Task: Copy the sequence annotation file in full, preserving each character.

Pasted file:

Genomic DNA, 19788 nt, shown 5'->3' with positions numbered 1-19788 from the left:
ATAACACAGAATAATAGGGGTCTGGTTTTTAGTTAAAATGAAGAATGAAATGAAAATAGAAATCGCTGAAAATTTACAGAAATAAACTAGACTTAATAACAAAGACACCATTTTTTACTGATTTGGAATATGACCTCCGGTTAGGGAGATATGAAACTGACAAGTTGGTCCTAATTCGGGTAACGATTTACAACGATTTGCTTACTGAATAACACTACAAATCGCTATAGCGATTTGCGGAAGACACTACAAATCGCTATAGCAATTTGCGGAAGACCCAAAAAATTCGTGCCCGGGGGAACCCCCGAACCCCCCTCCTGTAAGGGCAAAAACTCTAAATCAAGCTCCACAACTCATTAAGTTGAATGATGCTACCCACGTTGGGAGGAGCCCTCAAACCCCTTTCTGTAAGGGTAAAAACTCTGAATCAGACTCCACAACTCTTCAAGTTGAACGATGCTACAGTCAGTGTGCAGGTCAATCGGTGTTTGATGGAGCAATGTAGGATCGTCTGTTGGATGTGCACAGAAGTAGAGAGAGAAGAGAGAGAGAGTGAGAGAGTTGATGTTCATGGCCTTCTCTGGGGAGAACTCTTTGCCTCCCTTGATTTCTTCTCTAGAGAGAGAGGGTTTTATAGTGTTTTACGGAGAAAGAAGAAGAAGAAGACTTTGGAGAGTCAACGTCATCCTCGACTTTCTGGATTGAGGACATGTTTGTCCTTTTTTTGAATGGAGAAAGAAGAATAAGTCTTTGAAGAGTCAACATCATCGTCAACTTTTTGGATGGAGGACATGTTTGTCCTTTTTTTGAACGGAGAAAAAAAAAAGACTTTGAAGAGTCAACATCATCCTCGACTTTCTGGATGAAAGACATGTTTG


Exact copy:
Genomic DNA, 19788 nt, shown 5'->3' with positions numbered 1-19788 from the left:
ATAACACAGAATAATAGGGGTCTGGTTTTTAGTTAAAATGAAGAATGAAATGAAAATAGAAATCGCTGAAAATTTACAGAAATAAACTAGACTTAATAACAAAGACACCATTTTTTACTGATTTGGAATATGACCTCCGGTTAGGGAGATATGAAACTGACAAGTTGGTCCTAATTCGGGTAACGATTTACAACGATTTGCTTACTGAATAACACTACAAATCGCTATAGCGATTTGCGGAAGACACTACAAATCGCTATAGCAATTTGCGGAAGACCCAAAAAATTCGTGCCCGGGGGAACCCCCGAACCCCCCTCCTGTAAGGGCAAAAACTCTAAATCAAGCTCCACAACTCATTAAGTTGAATGATGCTACCCACGTTGGGAGGAGCCCTCAAACCCCTTTCTGTAAGGGTAAAAACTCTGAATCAGACTCCACAACTCTTCAAGTTGAACGATGCTACAGTCAGTGTGCAGGTCAATCGGTGTTTGATGGAGCAATGTAGGATCGTCTGTTGGATGTGCACAGAAGTAGAGAGAGAAGAGAGAGAGAGTGAGAGAGTTGATGTTCATGGCCTTCTCTGGGGAGAACTCTTTGCCTCCCTTGATTTCTTCTCTAGAGAGAGAGGGTTTTATAGTGTTTTACGGAGAAAGAAGAAGAAGAAGACTTTGGAGAGTCAACGTCATCCTCGACTTTCTGGATTGAGGACATGTTTGTCCTTTTTTTGAATGGAGAAAGAAGAATAAGTCTTTGAAGAGTCAACATCATCGTCAACTTTTTGGATGGAGGACATGTTTGTCCTTTTTTTGAACGGAGAAAAAAAAAAGACTTTGAAGAGTCAACATCATCCTCGACTTTCTGGATGAAAGACATGTTTG